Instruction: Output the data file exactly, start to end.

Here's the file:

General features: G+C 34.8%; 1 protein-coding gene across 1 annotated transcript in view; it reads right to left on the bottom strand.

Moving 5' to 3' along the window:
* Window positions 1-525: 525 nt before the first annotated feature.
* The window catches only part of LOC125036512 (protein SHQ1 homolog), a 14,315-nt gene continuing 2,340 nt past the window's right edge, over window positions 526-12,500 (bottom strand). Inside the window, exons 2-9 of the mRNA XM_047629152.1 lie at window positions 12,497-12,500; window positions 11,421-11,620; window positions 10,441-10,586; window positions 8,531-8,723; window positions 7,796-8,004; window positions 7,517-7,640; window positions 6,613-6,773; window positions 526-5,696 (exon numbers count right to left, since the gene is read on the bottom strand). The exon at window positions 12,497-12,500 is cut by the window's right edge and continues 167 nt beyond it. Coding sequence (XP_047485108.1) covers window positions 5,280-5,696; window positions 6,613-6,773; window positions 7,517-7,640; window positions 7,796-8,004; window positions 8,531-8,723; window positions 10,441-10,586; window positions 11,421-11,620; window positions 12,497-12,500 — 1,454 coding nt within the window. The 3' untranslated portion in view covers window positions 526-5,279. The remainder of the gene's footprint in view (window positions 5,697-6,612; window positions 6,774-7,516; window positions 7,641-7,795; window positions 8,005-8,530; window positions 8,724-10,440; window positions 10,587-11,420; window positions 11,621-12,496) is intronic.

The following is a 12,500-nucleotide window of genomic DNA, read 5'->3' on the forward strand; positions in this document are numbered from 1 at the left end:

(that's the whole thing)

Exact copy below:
General features: G+C 34.8%; 1 protein-coding gene across 1 annotated transcript in view; it reads right to left on the bottom strand.

Moving 5' to 3' along the window:
* Window positions 1-525: 525 nt before the first annotated feature.
* The window catches only part of LOC125036512 (protein SHQ1 homolog), a 14,315-nt gene continuing 2,340 nt past the window's right edge, over window positions 526-12,500 (bottom strand). Inside the window, exons 2-9 of the mRNA XM_047629152.1 lie at window positions 12,497-12,500; window positions 11,421-11,620; window positions 10,441-10,586; window positions 8,531-8,723; window positions 7,796-8,004; window positions 7,517-7,640; window positions 6,613-6,773; window positions 526-5,696 (exon numbers count right to left, since the gene is read on the bottom strand). The exon at window positions 12,497-12,500 is cut by the window's right edge and continues 167 nt beyond it. Coding sequence (XP_047485108.1) covers window positions 5,280-5,696; window positions 6,613-6,773; window positions 7,517-7,640; window positions 7,796-8,004; window positions 8,531-8,723; window positions 10,441-10,586; window positions 11,421-11,620; window positions 12,497-12,500 — 1,454 coding nt within the window. The 3' untranslated portion in view covers window positions 526-5,279. The remainder of the gene's footprint in view (window positions 5,697-6,612; window positions 6,774-7,516; window positions 7,641-7,795; window positions 8,005-8,530; window positions 8,724-10,440; window positions 10,587-11,420; window positions 11,621-12,496) is intronic.

The following is a 12,500-nucleotide window of genomic DNA, read 5'->3' on the forward strand; positions in this document are numbered from 1 at the left end: